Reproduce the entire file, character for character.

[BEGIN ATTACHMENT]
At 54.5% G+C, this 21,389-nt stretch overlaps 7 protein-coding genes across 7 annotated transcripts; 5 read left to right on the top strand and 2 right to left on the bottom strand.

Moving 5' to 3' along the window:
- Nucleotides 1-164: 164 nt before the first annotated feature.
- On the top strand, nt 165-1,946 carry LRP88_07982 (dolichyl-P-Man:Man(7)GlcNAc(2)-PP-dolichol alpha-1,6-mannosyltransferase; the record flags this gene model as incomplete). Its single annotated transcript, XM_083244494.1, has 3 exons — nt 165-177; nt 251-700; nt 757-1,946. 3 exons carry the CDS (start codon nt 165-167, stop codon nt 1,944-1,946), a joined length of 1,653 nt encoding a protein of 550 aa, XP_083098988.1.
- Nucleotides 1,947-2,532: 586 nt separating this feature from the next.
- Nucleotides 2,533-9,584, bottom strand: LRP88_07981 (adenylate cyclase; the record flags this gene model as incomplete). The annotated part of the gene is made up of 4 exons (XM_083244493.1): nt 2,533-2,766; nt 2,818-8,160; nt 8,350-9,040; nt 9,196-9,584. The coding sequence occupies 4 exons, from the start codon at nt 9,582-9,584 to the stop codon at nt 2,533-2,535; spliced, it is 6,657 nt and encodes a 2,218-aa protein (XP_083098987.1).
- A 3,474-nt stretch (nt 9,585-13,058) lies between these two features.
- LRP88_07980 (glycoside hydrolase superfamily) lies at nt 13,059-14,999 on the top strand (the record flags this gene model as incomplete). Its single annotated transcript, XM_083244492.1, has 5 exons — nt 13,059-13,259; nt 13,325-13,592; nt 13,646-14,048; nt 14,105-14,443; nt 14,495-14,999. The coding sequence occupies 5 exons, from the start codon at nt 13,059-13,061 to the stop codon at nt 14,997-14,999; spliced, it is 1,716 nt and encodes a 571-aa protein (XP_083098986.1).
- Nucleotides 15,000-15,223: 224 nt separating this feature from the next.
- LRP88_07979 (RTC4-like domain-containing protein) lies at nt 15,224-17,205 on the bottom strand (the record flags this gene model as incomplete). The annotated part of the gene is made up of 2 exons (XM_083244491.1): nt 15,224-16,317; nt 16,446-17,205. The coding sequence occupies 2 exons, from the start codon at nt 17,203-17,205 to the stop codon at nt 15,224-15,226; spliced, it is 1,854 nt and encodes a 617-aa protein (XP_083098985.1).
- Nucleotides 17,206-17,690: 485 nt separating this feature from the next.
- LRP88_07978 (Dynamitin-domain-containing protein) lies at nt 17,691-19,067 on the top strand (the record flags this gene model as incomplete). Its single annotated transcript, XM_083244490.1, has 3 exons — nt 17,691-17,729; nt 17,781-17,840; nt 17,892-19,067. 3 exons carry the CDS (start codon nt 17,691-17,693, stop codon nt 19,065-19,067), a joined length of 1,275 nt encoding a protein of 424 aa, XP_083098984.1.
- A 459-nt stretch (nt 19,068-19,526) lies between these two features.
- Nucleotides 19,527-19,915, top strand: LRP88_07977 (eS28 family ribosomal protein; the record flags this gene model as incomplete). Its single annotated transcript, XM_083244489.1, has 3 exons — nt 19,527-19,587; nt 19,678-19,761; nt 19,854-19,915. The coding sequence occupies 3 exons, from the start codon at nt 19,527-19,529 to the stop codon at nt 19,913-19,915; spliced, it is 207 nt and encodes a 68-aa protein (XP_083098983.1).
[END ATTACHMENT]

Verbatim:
At 54.5% G+C, this 21,389-nt stretch overlaps 7 protein-coding genes across 7 annotated transcripts; 5 read left to right on the top strand and 2 right to left on the bottom strand.

Moving 5' to 3' along the window:
- Nucleotides 1-164: 164 nt before the first annotated feature.
- On the top strand, nt 165-1,946 carry LRP88_07982 (dolichyl-P-Man:Man(7)GlcNAc(2)-PP-dolichol alpha-1,6-mannosyltransferase; the record flags this gene model as incomplete). Its single annotated transcript, XM_083244494.1, has 3 exons — nt 165-177; nt 251-700; nt 757-1,946. 3 exons carry the CDS (start codon nt 165-167, stop codon nt 1,944-1,946), a joined length of 1,653 nt encoding a protein of 550 aa, XP_083098988.1.
- Nucleotides 1,947-2,532: 586 nt separating this feature from the next.
- Nucleotides 2,533-9,584, bottom strand: LRP88_07981 (adenylate cyclase; the record flags this gene model as incomplete). The annotated part of the gene is made up of 4 exons (XM_083244493.1): nt 2,533-2,766; nt 2,818-8,160; nt 8,350-9,040; nt 9,196-9,584. The coding sequence occupies 4 exons, from the start codon at nt 9,582-9,584 to the stop codon at nt 2,533-2,535; spliced, it is 6,657 nt and encodes a 2,218-aa protein (XP_083098987.1).
- A 3,474-nt stretch (nt 9,585-13,058) lies between these two features.
- LRP88_07980 (glycoside hydrolase superfamily) lies at nt 13,059-14,999 on the top strand (the record flags this gene model as incomplete). Its single annotated transcript, XM_083244492.1, has 5 exons — nt 13,059-13,259; nt 13,325-13,592; nt 13,646-14,048; nt 14,105-14,443; nt 14,495-14,999. The coding sequence occupies 5 exons, from the start codon at nt 13,059-13,061 to the stop codon at nt 14,997-14,999; spliced, it is 1,716 nt and encodes a 571-aa protein (XP_083098986.1).
- Nucleotides 15,000-15,223: 224 nt separating this feature from the next.
- LRP88_07979 (RTC4-like domain-containing protein) lies at nt 15,224-17,205 on the bottom strand (the record flags this gene model as incomplete). The annotated part of the gene is made up of 2 exons (XM_083244491.1): nt 15,224-16,317; nt 16,446-17,205. The coding sequence occupies 2 exons, from the start codon at nt 17,203-17,205 to the stop codon at nt 15,224-15,226; spliced, it is 1,854 nt and encodes a 617-aa protein (XP_083098985.1).
- Nucleotides 17,206-17,690: 485 nt separating this feature from the next.
- LRP88_07978 (Dynamitin-domain-containing protein) lies at nt 17,691-19,067 on the top strand (the record flags this gene model as incomplete). Its single annotated transcript, XM_083244490.1, has 3 exons — nt 17,691-17,729; nt 17,781-17,840; nt 17,892-19,067. 3 exons carry the CDS (start codon nt 17,691-17,693, stop codon nt 19,065-19,067), a joined length of 1,275 nt encoding a protein of 424 aa, XP_083098984.1.
- A 459-nt stretch (nt 19,068-19,526) lies between these two features.
- Nucleotides 19,527-19,915, top strand: LRP88_07977 (eS28 family ribosomal protein; the record flags this gene model as incomplete). Its single annotated transcript, XM_083244489.1, has 3 exons — nt 19,527-19,587; nt 19,678-19,761; nt 19,854-19,915. The coding sequence occupies 3 exons, from the start codon at nt 19,527-19,529 to the stop codon at nt 19,913-19,915; spliced, it is 207 nt and encodes a 68-aa protein (XP_083098983.1).